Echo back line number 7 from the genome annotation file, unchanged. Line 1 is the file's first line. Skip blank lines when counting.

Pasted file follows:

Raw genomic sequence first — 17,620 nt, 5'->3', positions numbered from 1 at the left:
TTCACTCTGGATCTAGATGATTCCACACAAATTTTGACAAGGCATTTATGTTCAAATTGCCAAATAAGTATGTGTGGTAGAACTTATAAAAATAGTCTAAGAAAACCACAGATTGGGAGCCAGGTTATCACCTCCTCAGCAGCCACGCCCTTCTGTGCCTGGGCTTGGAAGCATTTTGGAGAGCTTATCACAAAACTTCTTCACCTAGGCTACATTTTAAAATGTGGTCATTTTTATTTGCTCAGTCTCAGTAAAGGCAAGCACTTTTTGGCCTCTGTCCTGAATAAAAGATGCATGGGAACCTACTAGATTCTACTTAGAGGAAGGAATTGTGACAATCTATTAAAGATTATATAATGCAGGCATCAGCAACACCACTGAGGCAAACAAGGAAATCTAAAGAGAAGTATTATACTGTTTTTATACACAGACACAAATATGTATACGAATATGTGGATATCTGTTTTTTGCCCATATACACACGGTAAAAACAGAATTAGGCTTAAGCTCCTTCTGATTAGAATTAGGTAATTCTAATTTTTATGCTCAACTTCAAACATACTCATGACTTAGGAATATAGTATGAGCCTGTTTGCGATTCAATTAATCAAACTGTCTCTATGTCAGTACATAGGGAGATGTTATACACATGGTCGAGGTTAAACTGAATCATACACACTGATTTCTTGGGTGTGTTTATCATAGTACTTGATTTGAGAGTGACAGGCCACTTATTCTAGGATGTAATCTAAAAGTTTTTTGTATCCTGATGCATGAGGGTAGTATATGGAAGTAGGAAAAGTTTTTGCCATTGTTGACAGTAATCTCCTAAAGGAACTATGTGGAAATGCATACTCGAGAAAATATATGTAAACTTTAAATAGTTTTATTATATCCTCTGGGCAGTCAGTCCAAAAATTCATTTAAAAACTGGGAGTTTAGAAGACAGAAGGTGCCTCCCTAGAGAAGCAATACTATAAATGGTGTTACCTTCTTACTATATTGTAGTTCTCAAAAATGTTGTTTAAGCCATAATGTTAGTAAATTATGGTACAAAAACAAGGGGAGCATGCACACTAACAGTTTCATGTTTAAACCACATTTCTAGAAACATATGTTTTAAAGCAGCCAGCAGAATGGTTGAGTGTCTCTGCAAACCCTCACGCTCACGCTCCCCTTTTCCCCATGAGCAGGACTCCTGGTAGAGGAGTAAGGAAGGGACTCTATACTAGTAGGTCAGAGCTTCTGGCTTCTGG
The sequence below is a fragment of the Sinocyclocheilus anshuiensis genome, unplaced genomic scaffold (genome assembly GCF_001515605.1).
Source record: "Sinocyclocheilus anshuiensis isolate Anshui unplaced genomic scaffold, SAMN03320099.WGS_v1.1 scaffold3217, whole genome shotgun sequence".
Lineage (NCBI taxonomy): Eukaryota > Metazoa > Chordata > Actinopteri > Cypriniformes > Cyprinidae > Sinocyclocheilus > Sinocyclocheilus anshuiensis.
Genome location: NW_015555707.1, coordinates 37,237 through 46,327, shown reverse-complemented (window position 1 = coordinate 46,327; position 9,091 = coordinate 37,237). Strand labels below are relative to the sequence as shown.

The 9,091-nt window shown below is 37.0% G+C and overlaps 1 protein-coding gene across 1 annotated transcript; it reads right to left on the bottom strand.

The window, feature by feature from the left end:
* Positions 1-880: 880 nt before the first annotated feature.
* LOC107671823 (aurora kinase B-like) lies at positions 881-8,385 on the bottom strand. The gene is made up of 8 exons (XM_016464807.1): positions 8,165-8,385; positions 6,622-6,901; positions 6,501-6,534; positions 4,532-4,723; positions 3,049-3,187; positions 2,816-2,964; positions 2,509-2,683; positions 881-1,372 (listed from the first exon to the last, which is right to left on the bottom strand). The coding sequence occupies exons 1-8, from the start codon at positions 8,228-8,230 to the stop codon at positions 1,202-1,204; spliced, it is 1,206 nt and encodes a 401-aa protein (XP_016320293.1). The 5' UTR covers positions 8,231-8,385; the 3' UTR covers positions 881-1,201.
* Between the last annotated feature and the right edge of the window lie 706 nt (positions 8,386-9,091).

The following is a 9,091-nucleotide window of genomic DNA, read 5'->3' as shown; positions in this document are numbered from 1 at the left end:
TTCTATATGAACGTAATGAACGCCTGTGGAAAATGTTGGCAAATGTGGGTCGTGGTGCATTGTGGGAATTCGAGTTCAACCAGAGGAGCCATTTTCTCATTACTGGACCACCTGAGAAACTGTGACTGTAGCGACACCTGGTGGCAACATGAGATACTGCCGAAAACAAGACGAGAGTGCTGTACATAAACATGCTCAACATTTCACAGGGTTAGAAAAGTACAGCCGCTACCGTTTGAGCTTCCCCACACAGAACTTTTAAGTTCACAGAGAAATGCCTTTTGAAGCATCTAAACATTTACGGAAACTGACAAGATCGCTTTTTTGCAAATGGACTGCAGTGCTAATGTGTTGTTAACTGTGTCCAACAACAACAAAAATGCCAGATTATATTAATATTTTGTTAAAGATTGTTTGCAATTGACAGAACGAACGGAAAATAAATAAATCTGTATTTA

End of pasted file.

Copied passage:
The 9,091-nt window shown below is 37.0% G+C and overlaps 1 protein-coding gene across 1 annotated transcript; it reads right to left on the bottom strand.